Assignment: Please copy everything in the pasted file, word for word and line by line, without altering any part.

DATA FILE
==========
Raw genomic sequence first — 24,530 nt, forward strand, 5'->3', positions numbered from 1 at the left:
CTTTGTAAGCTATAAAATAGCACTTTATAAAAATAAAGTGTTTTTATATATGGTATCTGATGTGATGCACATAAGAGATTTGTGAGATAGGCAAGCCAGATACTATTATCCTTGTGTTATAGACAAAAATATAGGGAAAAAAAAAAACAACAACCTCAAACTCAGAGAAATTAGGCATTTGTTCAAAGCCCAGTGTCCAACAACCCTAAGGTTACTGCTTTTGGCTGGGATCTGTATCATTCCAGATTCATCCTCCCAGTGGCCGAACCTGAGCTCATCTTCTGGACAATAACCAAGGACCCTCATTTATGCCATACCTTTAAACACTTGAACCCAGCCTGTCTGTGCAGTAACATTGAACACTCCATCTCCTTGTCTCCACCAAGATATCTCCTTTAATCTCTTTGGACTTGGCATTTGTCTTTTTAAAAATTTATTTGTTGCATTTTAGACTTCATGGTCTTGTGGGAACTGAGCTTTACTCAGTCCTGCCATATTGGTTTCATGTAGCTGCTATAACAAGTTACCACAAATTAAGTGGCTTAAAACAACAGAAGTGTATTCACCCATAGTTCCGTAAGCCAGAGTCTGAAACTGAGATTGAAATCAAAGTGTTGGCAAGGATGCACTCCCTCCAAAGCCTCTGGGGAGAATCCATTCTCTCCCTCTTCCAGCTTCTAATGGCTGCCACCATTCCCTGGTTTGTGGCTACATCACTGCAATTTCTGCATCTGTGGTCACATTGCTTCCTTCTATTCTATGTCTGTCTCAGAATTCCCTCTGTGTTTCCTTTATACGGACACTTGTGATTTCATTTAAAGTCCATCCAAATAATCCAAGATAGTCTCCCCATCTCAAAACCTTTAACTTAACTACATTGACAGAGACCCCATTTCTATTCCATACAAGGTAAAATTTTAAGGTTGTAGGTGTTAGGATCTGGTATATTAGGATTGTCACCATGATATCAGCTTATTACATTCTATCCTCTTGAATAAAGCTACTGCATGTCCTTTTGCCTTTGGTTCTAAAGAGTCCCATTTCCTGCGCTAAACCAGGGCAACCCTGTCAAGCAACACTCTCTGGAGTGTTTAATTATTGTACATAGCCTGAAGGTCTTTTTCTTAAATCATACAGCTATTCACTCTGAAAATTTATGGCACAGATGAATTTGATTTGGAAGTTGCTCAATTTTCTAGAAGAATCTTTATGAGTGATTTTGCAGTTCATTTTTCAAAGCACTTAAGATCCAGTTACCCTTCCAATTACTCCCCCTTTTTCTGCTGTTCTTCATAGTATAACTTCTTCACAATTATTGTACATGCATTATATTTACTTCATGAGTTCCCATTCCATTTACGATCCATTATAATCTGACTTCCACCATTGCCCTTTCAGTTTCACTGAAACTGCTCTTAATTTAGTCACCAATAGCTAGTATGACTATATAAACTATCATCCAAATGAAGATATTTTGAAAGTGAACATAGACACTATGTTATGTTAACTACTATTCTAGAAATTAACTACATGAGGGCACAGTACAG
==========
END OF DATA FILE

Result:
Raw genomic sequence first — 24,530 nt, forward strand, 5'->3', positions numbered from 1 at the left:
CTTTGTAAGCTATAAAATAGCACTTTATAAAAATAAAGTGTTTTTATATATGGTATCTGATGTGATGCACATAAGAGATTTGTGAGATAGGCAAGCCAGATACTATTATCCTTGTGTTATAGACAAAAATATAGGGAAAAAAAAAAACAACAACCTCAAACTCAGAGAAATTAGGCATTTGTTCAAAGCCCAGTGTCCAACAACCCTAAGGTTACTGCTTTTGGCTGGGATCTGTATCATTCCAGATTCATCCTCCCAGTGGCCGAACCTGAGCTCATCTTCTGGACAATAACCAAGGACCCTCATTTATGCCATACCTTTAAACACTTGAACCCAGCCTGTCTGTGCAGTAACATTGAACACTCCATCTCCTTGTCTCCACCAAGATATCTCCTTTAATCTCTTTGGACTTGGCATTTGTCTTTTTAAAAATTTATTTGTTGCATTTTAGACTTCATGGTCTTGTGGGAACTGAGCTTTACTCAGTCCTGCCATATTGGTTTCATGTAGCTGCTATAACAAGTTACCACAAATTAAGTGGCTTAAAACAACAGAAGTGTATTCACCCATAGTTCCGTAAGCCAGAGTCTGAAACTGAGATTGAAATCAAAGTGTTGGCAAGGATGCACTCCCTCCAAAGCCTCTGGGGAGAATCCATTCTCTCCCTCTTCCAGCTTCTAATGGCTGCCACCATTCCCTGGTTTGTGGCTACATCACTGCAATTTCTGCATCTGTGGTCACATTGCTTCCTTCTATTCTATGTCTGTCTCAGAATTCCCTCTGTGTTTCCTTTATACGGACACTTGTGATTTCATTTAAAGTCCATCCAAATAATCCAAGATAGTCTCCCCATCTCAAAACCTTTAACTTAACTACATTGACAGAGACCCCATTTCTATTCCATACAAGGTAAAATTTTAAGGTTGTAGGTGTTAGGATCTGGTATATTAGGATTGTCACCATGATATCAGCTTATTACATTCTATCCTCTTGAATAAAGCTACTGCATGTCCTTTTGCCTTTGGTTCTAAAGAGTCCCATTTCCTGCGCTAAACCAGGGCAACCCTGTCAAGCAACACTCTCTGGAGTGTTTAATTATTGTACATAGCCTGAAGGTCTTTTTCTTAAATCATACAGCTATTCACTCTGAAAATTTATGGCACAGATGAATTTGATTTGGAAGTTGCTCAATTTTCTAGAAGAATCTTTATGAGTGATTTTGCAGTTCATTTTTCAAAGCACTTAAGATCCAGTTACCCTTCCAATTACTCCCCCTTTTTCTGCTGTTCTTCATAGTATAACTTCTTCACAATTATTGTACATGCATTATATTTACTTCATGAGTTCCCATTCCATTTACGATCCATTATAATCTGACTTCCACCATTGCCCTTTCAGTTTCACTGAAACTGCTCTTAATTTAGTCACCAATAGCTAGTATGACTATATAAACTATCATCCAAATGAAGATATTTTGAAAGTGAACATAGACACTATGTTATGTTAACTACTATTCTAGAAATTAACTACATGAGGGCACAGTACAG